Fulton cracking down on jury no-shows

For every person sitting in a Fulton County jury box, there's another person who didn't show up for duty, and it's costing taxpayers thousands of dollars per month.

Almost 50 percent of jurors expected to show up for Superior Court not only don't appear, they don't even call and give a reason, according to Jury Manager Joyce Averils. It could be some of them moved and didn't receive their letter, or it could be they don't want to serve because of work or child care issues, she said.

It could also be that, with the rules of civic duty being sporadically enforced, some Fulton residents have come to view the sheets marked "Jury Summons" less as mandates and more as suggestions.

The judges have had enough of it. During the next few days, the Fulton County Superior Court will mail 20,000 letters warning would-be jurors that if they don't call in and explain or reschedule, they'll be charged with contempt of court.

This would mean a deputy knocking on their door and handing them an order to appear in court, but this time as the accused. It would mean answering to a judge and possibly being fined $500 or put in jail for up to 20 days, the letters say. For those who still can't find their way to the courthouse, it could mean an arrest warrant.

The 20,000 letters going out this week are to people who failed to appear since Jan. 1. Averils said it's possible the Superior Court will go back into 2010 summonses.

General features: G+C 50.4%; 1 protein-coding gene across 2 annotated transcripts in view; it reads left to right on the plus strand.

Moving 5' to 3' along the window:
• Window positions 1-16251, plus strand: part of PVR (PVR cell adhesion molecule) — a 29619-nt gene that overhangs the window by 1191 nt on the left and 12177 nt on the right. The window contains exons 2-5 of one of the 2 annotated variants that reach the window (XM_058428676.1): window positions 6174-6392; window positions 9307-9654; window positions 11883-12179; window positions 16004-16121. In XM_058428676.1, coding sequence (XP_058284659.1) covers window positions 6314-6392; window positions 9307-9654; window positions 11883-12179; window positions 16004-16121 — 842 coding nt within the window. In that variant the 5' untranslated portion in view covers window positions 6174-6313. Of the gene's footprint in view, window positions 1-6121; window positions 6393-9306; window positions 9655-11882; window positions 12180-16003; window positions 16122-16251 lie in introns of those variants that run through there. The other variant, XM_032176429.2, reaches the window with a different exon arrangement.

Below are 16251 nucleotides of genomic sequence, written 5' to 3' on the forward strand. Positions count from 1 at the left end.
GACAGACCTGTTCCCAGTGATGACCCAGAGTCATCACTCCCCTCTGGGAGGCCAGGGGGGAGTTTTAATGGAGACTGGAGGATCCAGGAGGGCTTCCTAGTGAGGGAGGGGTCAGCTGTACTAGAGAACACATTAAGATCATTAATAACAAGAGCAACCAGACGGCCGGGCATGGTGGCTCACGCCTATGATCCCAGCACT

Fulton County Superior Court's no-show rate is significantly higher than in other jurisdictions. Cobb County Superior Court Administrator Tom Charron said about 25 percent of the jurors expected to show up don't come in or call, and his tactic is to start calling them immediately and demand they show up. If needed, Charron said he will send a deputy to collect them.

"Most of the time, it's, ‘Oh, my God, I had it on the refrigerator. I forgot about it,' " Charron said.

Gwinnett Jury Manager Karen Moore, who handles both State and Superior courts, said only 9 percent of jurors don't show up or call. She uses follow-up warning letters, deputy-delivered orders and contempt of court hearings.

In Fulton County, Averils and Court Administrator Yolanda Lewis said they were aware of no efforts during the past year to compel jurors into court. Superior Court Chief Judge Cynthia Wright said individual judges have been handling the problem their own way.

Georgia State University law professor Jessica Gabel said Fulton's high poverty rate means a lot of people summoned don't have transportation, or that the $25 per day they'd earn from duty doesn't make up for a lost day's pay or child care costs. That could be why they won't even call.

"Once you're on that radar and you make that call, then you're committing to a later date," Gabel said. "And for a lot of people, that later date isn't going to work either."

In 2010, Averils said, more than 133,000 people were summoned to about 300 trials. Of those that didn't call in for exemptions or deferments, nearly half didn't show up. That rate of return means she has to double up on mailings to fill jury seats, spending more on postage, printing and manpower.

Lewis' office estimates an additional cost of more than $2,000 per month.

Wright acknowledged that the courts may spend more than that on the crackdown, but only at first.

"I think once word gets out that we're serious," she said, "we won't have to spend so much money tracking people down."